Do property owners have possessory rights in the airspace above their land? Section by section and word by word, the first draft of a proposed “Tort Law Relating To Drones Act” was considered and debated by the entire Uniform Law Commission at its 2018 annual meeting.
The first draft of the ULC drone act provided that a person intentionally operating an unmanned aircraft in the airspace below 200 feet above the surface of property, without the consent of the owner, was liable for trespass. No trespass would occur where the conduct was protected under the First and Fourth Amendments, required by first responders and law enforcement, utilities, and other similar exceptions.
The unmanned aircraft industry fired off a maelstrom of criticism that basically boiled down to this: Property owners have no possessory rights in ANY airspace. Under this view, no business, landlord, association, hospital, homeowner, school, playground, research facility, place of worship, state or municipal government, contractor, dairy farmer, poultry farmer, or rancher may exclude drones from flying over private property at any altitude. Under this view, any possible protection from drones could– and would have to–come solely from the federal government through special relief (temporary flight restrictions or no-fly zones) or future regulation.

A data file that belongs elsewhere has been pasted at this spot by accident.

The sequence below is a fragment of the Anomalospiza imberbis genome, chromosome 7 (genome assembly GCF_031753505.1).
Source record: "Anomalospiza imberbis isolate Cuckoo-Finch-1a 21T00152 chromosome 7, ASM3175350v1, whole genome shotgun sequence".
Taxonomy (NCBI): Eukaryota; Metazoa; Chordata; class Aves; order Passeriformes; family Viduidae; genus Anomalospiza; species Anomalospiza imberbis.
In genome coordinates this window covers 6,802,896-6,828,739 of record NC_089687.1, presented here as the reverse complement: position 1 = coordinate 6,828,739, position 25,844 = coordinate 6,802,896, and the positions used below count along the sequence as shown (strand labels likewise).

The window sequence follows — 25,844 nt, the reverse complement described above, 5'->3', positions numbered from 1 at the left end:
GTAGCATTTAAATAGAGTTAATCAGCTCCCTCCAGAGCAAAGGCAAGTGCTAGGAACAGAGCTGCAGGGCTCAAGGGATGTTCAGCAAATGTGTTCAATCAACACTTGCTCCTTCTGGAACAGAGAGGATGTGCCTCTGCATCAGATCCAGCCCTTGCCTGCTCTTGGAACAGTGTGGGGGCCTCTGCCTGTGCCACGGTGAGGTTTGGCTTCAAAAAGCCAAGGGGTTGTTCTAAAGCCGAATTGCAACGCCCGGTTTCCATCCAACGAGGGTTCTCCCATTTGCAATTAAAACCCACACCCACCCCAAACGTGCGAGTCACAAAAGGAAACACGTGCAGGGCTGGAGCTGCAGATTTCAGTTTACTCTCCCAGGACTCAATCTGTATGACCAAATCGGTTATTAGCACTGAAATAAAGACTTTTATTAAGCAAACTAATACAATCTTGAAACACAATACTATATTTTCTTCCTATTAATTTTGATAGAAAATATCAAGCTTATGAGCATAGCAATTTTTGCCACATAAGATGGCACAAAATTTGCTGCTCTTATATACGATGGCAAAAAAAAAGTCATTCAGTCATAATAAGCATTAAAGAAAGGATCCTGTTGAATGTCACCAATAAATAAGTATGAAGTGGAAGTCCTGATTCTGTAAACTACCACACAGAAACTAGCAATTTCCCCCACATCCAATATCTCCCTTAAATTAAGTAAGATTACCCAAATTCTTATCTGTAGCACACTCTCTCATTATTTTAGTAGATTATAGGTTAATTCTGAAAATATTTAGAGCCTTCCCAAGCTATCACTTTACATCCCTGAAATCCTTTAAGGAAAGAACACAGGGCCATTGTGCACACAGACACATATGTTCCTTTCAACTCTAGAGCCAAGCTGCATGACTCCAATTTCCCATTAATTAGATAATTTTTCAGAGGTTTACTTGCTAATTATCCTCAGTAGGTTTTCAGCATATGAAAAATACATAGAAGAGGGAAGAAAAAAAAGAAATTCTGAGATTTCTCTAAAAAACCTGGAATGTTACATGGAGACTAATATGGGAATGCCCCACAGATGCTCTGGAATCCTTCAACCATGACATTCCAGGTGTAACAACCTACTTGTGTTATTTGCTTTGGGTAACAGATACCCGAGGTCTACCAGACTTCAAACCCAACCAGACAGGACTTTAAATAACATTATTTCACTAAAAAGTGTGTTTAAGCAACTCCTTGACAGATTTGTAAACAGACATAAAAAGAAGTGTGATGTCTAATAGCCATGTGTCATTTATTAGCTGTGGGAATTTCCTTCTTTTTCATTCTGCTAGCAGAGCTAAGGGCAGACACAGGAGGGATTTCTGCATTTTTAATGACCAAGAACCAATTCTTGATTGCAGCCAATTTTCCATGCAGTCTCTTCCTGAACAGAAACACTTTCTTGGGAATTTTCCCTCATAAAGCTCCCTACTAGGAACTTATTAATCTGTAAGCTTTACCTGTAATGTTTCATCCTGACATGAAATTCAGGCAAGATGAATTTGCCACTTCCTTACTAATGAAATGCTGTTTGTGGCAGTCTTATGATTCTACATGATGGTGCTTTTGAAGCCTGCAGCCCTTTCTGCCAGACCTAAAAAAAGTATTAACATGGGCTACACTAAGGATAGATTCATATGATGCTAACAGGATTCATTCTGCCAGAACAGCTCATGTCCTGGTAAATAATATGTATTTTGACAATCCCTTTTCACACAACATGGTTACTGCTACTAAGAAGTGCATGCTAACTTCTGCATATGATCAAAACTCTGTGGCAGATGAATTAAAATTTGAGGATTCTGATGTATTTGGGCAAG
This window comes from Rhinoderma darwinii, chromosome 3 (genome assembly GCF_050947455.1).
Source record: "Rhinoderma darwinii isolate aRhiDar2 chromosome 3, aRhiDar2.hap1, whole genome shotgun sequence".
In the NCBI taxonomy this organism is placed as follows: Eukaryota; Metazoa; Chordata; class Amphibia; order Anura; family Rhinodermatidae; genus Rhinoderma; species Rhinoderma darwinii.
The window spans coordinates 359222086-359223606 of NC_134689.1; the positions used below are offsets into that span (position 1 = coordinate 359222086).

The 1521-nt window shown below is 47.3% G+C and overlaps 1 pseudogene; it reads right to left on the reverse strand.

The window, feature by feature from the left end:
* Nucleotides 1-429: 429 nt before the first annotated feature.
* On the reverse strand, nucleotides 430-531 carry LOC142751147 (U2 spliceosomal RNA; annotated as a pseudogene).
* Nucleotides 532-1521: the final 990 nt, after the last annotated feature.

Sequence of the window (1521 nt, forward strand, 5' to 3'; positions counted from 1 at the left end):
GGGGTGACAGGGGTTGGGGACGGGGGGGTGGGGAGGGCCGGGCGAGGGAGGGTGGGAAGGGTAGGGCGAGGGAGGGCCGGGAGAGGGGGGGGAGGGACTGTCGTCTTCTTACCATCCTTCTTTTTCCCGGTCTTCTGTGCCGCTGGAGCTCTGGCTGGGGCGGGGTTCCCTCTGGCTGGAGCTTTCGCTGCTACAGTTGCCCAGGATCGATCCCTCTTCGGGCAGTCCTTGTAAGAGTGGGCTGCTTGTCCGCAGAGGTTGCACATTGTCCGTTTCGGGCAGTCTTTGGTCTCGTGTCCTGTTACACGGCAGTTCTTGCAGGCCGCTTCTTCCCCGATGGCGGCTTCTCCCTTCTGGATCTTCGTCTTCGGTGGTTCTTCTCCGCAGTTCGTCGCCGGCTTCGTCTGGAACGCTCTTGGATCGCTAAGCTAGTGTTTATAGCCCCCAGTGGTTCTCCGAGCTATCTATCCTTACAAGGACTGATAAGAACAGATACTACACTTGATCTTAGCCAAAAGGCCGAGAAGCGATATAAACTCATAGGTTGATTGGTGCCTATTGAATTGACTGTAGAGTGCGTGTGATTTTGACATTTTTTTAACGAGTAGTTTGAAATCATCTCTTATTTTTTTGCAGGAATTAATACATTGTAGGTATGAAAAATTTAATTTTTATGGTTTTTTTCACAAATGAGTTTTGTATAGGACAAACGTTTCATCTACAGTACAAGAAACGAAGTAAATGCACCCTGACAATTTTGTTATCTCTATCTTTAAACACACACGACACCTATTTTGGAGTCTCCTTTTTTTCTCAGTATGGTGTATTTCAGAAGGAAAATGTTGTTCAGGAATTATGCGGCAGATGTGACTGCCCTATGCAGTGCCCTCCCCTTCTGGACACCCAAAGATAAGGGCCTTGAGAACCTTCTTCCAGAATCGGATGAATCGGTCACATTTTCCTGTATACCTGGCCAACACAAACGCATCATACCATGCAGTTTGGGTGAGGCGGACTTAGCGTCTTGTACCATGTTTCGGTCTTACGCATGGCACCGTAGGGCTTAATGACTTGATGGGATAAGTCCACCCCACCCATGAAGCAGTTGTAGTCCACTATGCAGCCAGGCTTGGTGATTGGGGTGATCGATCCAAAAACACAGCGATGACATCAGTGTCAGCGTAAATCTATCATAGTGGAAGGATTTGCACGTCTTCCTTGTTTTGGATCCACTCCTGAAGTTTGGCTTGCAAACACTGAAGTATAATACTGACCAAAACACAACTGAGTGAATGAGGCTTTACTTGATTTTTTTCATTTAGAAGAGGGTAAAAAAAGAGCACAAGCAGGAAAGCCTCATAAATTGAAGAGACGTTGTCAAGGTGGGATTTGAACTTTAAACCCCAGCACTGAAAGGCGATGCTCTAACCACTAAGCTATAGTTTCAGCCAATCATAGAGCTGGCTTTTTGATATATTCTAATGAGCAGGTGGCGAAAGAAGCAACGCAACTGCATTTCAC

Others responding to the draft re-affirmed that State governments have not been stripped of their traditional authority. They are entitled to exercise their police powers regarding privacy and private-property rights affected by low-altitude drone operations. The United States’ Supreme Court’s decision in Causby stating that “if the landowner is to have full enjoyment of the land, he must have exclusive control of the immediate reaches of the enveloping atmosphere” seems to support States’ authority.
In the latest meeting of the ULC Committee, the Committee appears to have pivoted away from a per se trespass rule. It has asked the Reporter to re-draft the statute to permit property owners to recover only if drone operators cause “substantial” damage or interference with the use of property, which was the remedy the Committee originally deemed inadequate. A new draft will be ready in early 2019. If a satisfactory law is ultimately approved by the entire ULC, then it will be up to the States to enact it. Currently, the only Georgia law on drones provides that only the State may enact such laws.
The integration of drones into everyday life has enormous potential both for good and for bad, and it’s clear that integration will mean revolutionary changes at every level of personal and business life. Millions of drone flight will occur each day. Those changes may be exciting or uncomfortable, depending on your point of view.